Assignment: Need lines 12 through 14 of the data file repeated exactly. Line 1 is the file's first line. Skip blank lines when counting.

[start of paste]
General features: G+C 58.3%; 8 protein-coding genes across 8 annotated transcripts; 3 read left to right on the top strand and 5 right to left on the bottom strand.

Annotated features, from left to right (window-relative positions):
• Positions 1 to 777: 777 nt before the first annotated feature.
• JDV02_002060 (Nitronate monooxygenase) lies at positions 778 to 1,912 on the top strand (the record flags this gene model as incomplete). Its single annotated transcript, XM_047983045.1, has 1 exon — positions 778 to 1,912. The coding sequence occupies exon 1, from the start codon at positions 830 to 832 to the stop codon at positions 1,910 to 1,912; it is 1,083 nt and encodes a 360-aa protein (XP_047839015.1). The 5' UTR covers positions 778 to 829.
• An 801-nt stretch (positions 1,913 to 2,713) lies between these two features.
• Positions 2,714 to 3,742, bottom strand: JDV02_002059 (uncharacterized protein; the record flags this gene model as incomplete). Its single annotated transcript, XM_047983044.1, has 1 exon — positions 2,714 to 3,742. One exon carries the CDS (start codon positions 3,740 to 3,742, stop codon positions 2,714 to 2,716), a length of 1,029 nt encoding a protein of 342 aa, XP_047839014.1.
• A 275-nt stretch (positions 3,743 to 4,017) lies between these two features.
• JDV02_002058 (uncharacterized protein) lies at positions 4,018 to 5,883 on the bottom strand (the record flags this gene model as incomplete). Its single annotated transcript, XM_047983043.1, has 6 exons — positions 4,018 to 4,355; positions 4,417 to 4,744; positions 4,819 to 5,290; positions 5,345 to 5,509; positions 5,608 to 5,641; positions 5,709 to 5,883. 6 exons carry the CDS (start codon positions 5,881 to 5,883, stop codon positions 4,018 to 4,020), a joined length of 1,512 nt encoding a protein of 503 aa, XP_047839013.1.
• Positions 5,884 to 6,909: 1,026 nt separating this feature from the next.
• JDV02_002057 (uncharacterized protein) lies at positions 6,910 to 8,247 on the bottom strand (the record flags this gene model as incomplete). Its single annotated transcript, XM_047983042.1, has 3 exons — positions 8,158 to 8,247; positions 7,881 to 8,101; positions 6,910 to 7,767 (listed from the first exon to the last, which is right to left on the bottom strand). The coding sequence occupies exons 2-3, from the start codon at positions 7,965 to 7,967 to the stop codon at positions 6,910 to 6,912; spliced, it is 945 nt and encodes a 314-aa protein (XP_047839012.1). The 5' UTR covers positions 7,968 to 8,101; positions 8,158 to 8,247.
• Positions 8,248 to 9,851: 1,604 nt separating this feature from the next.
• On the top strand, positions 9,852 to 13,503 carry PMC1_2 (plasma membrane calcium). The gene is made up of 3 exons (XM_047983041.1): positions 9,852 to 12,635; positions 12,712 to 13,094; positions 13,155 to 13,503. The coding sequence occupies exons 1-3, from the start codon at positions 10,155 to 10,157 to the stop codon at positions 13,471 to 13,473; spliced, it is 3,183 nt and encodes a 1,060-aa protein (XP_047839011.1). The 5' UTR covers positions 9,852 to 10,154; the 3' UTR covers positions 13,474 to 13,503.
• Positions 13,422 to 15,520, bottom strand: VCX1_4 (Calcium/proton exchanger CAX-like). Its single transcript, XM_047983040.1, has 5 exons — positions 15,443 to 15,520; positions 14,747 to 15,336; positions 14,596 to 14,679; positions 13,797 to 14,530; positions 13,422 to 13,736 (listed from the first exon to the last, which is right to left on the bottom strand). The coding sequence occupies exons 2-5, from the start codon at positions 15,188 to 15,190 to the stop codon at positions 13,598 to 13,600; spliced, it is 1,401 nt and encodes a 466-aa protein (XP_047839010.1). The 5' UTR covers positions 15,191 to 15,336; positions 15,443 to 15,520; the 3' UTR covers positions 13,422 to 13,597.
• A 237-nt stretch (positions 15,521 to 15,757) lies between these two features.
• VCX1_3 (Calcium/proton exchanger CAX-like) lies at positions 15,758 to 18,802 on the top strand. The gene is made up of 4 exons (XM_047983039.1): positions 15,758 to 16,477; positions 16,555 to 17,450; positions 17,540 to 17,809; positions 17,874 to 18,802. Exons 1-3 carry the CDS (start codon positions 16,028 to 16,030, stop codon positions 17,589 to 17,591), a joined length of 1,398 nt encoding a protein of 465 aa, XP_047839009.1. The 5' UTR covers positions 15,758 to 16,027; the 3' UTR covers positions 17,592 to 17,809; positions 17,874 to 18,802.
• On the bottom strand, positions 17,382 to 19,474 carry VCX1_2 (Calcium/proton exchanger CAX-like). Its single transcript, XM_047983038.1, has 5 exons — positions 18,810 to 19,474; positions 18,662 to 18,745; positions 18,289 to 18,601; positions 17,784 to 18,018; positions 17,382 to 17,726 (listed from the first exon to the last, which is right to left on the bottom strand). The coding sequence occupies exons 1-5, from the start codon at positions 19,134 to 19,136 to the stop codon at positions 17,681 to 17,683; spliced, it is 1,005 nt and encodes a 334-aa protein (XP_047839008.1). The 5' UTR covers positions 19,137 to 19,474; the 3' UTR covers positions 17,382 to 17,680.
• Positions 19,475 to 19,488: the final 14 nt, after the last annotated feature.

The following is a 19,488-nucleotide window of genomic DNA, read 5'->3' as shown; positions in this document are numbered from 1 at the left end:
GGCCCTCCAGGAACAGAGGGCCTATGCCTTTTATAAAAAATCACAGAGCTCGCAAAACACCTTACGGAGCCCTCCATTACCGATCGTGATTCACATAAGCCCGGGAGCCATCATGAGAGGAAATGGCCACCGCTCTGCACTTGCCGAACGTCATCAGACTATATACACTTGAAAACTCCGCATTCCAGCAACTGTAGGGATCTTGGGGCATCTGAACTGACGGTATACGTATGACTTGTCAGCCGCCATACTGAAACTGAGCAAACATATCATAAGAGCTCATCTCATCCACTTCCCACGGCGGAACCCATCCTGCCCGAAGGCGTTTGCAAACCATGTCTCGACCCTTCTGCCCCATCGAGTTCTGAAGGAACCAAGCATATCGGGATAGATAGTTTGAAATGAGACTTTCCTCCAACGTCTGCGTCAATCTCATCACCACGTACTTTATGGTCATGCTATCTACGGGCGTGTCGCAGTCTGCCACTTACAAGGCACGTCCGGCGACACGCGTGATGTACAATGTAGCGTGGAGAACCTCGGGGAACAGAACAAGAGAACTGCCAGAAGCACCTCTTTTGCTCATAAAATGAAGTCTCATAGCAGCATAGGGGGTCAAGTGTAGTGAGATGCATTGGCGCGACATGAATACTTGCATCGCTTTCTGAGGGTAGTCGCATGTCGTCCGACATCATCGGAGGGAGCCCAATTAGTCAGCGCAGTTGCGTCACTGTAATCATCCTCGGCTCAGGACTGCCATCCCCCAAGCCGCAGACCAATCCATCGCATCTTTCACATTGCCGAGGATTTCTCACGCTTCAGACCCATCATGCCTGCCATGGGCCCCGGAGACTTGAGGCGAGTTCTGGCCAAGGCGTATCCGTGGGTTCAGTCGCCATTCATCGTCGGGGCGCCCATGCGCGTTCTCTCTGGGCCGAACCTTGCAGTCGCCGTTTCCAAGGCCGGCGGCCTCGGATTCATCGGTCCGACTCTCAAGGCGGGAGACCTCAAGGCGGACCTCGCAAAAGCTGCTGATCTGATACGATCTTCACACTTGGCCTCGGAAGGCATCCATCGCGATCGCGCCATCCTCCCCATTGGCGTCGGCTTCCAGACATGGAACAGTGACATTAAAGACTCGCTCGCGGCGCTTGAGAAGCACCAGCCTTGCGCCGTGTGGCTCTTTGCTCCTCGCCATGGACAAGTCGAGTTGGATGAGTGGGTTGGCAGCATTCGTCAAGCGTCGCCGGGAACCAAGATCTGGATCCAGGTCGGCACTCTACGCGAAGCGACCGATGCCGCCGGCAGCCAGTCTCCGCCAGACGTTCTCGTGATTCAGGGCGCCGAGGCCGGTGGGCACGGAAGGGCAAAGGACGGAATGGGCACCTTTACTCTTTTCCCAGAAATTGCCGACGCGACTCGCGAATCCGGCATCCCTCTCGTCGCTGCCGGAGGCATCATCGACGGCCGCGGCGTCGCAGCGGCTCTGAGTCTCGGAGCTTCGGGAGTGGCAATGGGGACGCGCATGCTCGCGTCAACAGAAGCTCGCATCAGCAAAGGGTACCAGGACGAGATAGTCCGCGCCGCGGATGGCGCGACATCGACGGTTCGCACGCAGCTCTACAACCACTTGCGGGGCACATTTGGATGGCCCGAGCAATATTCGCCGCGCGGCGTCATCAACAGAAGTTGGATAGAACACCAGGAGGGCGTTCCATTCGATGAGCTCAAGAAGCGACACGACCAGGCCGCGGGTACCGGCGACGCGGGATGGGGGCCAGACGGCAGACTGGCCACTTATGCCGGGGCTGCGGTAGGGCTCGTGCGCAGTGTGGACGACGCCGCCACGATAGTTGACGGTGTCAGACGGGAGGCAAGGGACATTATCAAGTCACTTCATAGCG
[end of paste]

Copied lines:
• On the top strand, positions 9,852 to 13,503 carry PMC1_2 (plasma membrane calcium). The gene is made up of 3 exons (XM_047983041.1): positions 9,852 to 12,635; positions 12,712 to 13,094; positions 13,155 to 13,503. The coding sequence occupies exons 1-3, from the start codon at positions 10,155 to 10,157 to the stop codon at positions 13,471 to 13,473; spliced, it is 3,183 nt and encodes a 1,060-aa protein (XP_047839011.1). The 5' UTR covers positions 9,852 to 10,154; the 3' UTR covers positions 13,474 to 13,503.
• Positions 13,422 to 15,520, bottom strand: VCX1_4 (Calcium/proton exchanger CAX-like). Its single transcript, XM_047983040.1, has 5 exons — positions 15,443 to 15,520; positions 14,747 to 15,336; positions 14,596 to 14,679; positions 13,797 to 14,530; positions 13,422 to 13,736 (listed from the first exon to the last, which is right to left on the bottom strand). The coding sequence occupies exons 2-5, from the start codon at positions 15,188 to 15,190 to the stop codon at positions 13,598 to 13,600; spliced, it is 1,401 nt and encodes a 466-aa protein (XP_047839010.1). The 5' UTR covers positions 15,191 to 15,336; positions 15,443 to 15,520; the 3' UTR covers positions 13,422 to 13,597.
• A 237-nt stretch (positions 15,521 to 15,757) lies between these two features.